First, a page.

The project, funded through the European Commission’s 6th Framework Programme, sets the stage for an open-access resource of binding molecules directed against the entire human proteome, the full set of over 100,000 proteins specified by the human genome.
Established with initial funding of €1.8 M over 4 years, ‘ProteomeBinders’ is co-ordinated by Dr Mike Taussig, Head of the Technology Research Group at the Babraham Institute, and brings together 26 European partners from 12 countries, and two from the USA.
A major challenge of the post-genomic era is to understand how the information encoded within the genome, and expressed as the proteome, choreographs the biological organisation of cells, tissues and organisms. “This requires a comprehensive, standardised collection of specific protein-binding molecules. ‘ProteomeBinders’ aims to provide the tools required to detect and characterise all the relevant human proteins in tissues and fluids in health and disease,” commented Mike Taussig. Currently, antibodies are the most widely used protein-binders, but novel binder types based on alternative protein scaffolds, nucleic acids, peptides and chemical entities each have significant advantages and will be evaluated through this collaboration.
Currently there is no pan-European platform for the systematic development and quality control for these essential reagents. The ‘ProteomeBinders’ consortium will coordinate a new European resource, by integrating existing infrastructures, reviewing technologies and high-throughput production methods, standardising tools and applications, and establishing a database.
As one of the largest genome-scale projects in Europe, aiming ultimately to produce and collect hundreds of thousands of specific binders, this resource brings benefits to basic and applied research. The resource will impact on healthcare, diagnostics, target discovery for drug intervention and therapeutics, and will consequently deliver advantages to the research, medical and biotechnology communities.Contact details:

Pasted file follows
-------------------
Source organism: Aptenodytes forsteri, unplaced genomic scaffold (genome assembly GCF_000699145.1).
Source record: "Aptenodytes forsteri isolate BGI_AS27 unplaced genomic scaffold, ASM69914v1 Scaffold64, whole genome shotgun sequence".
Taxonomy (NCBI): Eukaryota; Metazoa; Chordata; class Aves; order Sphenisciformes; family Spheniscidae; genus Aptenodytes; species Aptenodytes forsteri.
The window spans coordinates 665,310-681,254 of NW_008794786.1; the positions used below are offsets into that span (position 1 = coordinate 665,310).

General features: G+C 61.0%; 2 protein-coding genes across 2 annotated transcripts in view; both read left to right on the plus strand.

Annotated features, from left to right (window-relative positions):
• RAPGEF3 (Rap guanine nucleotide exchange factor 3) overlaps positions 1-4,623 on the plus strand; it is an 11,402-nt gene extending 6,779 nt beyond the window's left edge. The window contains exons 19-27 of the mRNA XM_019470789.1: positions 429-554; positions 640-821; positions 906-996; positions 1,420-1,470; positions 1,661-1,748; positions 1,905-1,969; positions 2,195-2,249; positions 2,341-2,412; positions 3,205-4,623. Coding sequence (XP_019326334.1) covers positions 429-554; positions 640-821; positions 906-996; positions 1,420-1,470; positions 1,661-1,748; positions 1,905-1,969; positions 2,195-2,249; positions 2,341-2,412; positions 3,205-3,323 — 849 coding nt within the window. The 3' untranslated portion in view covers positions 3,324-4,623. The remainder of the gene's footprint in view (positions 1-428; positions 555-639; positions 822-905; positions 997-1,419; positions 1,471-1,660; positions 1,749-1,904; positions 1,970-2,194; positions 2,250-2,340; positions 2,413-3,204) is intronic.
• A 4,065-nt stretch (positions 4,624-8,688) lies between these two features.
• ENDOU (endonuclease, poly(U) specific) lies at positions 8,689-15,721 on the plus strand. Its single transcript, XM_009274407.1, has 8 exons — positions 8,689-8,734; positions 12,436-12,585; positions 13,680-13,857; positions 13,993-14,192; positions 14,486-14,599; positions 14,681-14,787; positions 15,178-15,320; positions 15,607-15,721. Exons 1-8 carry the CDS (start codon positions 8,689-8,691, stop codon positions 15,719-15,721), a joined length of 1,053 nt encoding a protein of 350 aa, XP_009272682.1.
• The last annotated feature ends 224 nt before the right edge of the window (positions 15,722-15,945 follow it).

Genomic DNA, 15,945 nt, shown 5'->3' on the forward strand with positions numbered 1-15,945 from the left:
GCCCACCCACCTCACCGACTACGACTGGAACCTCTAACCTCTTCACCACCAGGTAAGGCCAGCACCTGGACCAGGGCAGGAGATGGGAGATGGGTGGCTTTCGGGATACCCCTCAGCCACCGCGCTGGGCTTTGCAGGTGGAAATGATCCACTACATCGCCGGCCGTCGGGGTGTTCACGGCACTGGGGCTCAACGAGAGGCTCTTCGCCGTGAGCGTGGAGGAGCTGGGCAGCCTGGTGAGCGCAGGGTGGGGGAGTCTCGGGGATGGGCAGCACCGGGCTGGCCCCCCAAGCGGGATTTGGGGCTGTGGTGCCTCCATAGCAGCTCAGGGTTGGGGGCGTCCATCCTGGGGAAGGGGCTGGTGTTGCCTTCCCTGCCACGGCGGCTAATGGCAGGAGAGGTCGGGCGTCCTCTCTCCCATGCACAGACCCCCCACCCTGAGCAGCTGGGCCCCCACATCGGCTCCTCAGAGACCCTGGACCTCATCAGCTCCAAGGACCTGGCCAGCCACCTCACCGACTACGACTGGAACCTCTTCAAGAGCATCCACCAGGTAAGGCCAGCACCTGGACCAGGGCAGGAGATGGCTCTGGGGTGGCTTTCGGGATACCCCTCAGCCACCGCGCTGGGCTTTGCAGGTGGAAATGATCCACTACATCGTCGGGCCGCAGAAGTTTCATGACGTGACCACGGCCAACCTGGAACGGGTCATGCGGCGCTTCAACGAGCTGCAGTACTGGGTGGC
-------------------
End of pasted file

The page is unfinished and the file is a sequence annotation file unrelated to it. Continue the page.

More genes are active in high-performance maize
19.01.2018 | Rheinische Friedrich-Wilhelms-Universität Bonn
How plants see light
19.01.2018 | Albert-Ludwigs-Universität Freiburg im Breisgau
On the way to an intelligent laboratory, physicists from Innsbruck and Vienna present an artificial agent that autonomously designs quantum experiments. In initial experiments, the system has independently (re)discovered experimental techniques that are nowadays standard in modern quantum optical laboratories. This shows how machines could play a more creative role in research in the future.
We carry smartphones in our pockets, the streets are dotted with semi-autonomous cars, but in the research laboratory experiments are still being designed by...
What enables electrons to be transferred swiftly, for example during photosynthesis? An interdisciplinary team of researchers has worked out the details of how...
For the first time, scientists have precisely measured the effective electrical charge of a single molecule in solution. This fundamental insight of an SNSF Professor could also pave the way for future medical diagnostics.
Electrical charge is one of the key properties that allows molecules to interact. Life itself depends on this phenomenon: many biological processes involve...
At the JEC World Composite Show in Paris in March 2018, the Fraunhofer Institute for Laser Technology ILT will be focusing on the latest trends and innovations in laser machining of composites. Among other things, researchers at the booth shared with the Aachen Center for Integrative Lightweight Production (AZL) will demonstrate how lasers can be used for joining, structuring, cutting and drilling composite materials.
No other industry has attracted as much public attention to composite materials as the automotive industry, which along with the aerospace industry is a driver...
Scientists at Tokyo Institute of Technology (Tokyo Tech) and Tohoku University have developed high-quality GFO epitaxial films and systematically investigated their ferroelectric and ferromagnetic properties. They also demonstrated the room-temperature magnetocapacitance effects of these GFO thin films.
Multiferroic materials show magnetically driven ferroelectricity. They are attracting increasing attention because of their fascinating properties such as...
08.01.2018 | Event News
11.12.2017 | Event News
08.12.2017 | Event News
19.01.2018 | Materials Sciences
19.01.2018 | Health and Medicine
19.01.2018 | Physics and Astronomy